This month’s U.S. Appeals Court ruling that deemed illegal the collection of bulk phone records by the U.S. NSA—falsely claimed by U.S. officials as having helped detect 26/11 plotter David Headley—is another nail in the coffin of the U.S. surveillance programme. However, detection of terrorist activity and prosecution of perpetrators remains as problematic as ever
Editorial Advisor, Gateway House
Bob Dowling is an international journalist. He is editorial advisor at Gateway House: Indian Council on Global Relations and a columnist for Caixin Online Beijing. He has been a visiting professor at Tsinghua University and a lecturer in India. He was managing editor of BusinessWeek International.
Business, international affairs, U.S. politics & economy
Last modified: September 1, 2017
Twelve years since the Taliban attacked the country, U.S. President Barack Obama is preparing for yet another war with a country in West Asia, for breaching a ‘red line’ he had drawn. However, the red line he needs to draw is about where the moral fiber of his presidency lies in the waning months of his tenure.
The evident degradation of public areas in India is not unlike the crime-ridden, slovenly New York City of 30 years past. Maybe it’s worth a calibrated try for India to adopt socialist James Q. Wilson’s argument that one broken window means all the windows will be broken, and crime will escalate from there.
The protests in Brazil, Turkey, Egypt and India are bound by a common thread of grievances against misuse of government power and corruption. These modern protests show a marked decline in government trust, even though may not always have clear objectives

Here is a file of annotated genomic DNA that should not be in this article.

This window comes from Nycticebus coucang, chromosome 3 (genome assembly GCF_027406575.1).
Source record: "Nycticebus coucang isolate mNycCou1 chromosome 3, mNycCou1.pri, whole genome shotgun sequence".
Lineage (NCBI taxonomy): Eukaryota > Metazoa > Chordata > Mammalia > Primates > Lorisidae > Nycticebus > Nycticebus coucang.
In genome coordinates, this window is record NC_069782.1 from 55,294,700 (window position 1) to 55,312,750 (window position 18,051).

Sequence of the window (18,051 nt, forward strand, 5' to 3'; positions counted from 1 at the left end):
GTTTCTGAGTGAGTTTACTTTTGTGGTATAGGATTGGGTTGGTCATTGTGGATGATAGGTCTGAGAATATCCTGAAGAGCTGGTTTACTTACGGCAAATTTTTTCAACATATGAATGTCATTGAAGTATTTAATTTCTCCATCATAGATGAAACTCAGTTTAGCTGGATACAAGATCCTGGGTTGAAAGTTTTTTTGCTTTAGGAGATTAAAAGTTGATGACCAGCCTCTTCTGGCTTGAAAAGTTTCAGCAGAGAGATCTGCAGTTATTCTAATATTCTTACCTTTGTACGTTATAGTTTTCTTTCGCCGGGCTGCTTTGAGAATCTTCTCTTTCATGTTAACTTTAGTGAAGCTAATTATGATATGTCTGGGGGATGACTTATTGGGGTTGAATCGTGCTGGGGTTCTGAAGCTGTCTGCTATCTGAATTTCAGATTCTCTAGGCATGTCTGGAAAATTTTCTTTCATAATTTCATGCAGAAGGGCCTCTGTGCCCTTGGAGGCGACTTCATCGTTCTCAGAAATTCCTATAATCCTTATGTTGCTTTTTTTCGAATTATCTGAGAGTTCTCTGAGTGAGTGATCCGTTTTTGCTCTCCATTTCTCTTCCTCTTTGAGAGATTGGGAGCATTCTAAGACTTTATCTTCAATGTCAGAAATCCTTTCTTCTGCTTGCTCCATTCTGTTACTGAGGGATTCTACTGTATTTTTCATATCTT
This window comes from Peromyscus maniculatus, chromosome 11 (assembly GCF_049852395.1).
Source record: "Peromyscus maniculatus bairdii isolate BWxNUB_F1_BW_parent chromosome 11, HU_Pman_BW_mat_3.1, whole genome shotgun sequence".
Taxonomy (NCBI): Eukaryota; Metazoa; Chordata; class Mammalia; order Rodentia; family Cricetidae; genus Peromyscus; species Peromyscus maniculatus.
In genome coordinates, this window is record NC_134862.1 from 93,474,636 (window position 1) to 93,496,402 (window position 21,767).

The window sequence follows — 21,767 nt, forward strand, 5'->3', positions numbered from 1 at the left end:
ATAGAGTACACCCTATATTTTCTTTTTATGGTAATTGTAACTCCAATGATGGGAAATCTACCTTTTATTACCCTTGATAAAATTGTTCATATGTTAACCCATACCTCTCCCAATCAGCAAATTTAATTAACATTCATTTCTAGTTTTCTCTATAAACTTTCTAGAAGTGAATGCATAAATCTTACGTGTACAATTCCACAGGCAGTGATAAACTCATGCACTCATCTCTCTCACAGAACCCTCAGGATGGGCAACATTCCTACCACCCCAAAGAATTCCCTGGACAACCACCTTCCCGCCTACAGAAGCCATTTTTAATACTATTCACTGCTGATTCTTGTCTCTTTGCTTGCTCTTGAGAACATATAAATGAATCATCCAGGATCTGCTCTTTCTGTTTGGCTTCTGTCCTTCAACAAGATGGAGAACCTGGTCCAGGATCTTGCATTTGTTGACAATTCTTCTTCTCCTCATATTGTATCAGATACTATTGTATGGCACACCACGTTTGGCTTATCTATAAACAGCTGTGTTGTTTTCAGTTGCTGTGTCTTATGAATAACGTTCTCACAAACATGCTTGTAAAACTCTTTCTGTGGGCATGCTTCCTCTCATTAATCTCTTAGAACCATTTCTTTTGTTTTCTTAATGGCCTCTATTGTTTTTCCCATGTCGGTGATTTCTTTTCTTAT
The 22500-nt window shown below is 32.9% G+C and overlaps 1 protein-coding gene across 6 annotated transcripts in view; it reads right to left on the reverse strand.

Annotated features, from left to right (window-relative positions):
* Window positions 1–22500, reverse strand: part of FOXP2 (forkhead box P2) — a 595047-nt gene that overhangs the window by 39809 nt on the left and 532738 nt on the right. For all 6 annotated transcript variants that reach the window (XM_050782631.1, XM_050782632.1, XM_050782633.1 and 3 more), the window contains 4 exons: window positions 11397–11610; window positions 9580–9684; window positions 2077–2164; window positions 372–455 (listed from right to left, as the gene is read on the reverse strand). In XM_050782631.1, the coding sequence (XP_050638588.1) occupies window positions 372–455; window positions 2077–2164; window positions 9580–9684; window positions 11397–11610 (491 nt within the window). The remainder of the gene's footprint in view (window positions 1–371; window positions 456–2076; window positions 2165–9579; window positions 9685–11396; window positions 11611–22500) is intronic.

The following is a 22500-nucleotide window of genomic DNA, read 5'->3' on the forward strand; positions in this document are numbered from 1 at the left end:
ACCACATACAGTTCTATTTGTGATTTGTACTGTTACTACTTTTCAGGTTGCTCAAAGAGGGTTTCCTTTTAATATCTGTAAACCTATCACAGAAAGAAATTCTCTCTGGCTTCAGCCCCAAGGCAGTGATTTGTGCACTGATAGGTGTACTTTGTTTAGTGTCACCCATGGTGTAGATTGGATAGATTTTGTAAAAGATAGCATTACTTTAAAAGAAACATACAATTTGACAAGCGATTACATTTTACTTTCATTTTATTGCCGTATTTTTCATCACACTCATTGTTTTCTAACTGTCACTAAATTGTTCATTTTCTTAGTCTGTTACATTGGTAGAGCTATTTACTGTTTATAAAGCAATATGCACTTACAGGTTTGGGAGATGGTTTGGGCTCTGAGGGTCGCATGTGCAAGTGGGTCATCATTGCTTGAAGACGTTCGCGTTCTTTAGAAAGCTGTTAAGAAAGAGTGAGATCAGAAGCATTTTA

Following the 2008 mortgage crash, the U.S. Federal Reserve Board implemented a quantitative easing policy – to stabilise the banks, and rejuvenate the economic environment. Although this strategy has brought some respite, it has done so without creating many new jobs for Americans.
Though U.S. President Barack Obama was re-elected by a generous vote, he will continue to face the legislative gridlock of the past two years. How he acts in the coming weeks will tell us whether there is a newly-revitalised President in town, or the same one the world has got to know in the last four years.
Rajat Gupta, former chief of McKinsey & Co., was sentenced to two years in jail for insider trading and a fine of $5 million. Whether that will send a deterrent message to corporate boardrooms, which prosecutors claim, is unclear.
During the final weeks leading up to the U.S. Presidential elections, moderate views don't seems to count. Though foreign policy was included in the debate, it was confined mostly to China and the Middle East. Both candidates are looking to be one step ahead to win the last of the undecided voters.
The ability of the slowly recovering U.S. economy to get people employed is more important to American voters than anything else. However, surprisingly, terrorism and the direction of American foreign policy have become a much larger factor in the U.S. Presidential debates.
The biggest change in the first U.S. presidential debate for 2012 was the way both Barack Obama and Mitt Romney moderated differences about government and the private sector. Foreign policy came up only briefly, but it will be a theme during the next round of debates later this month.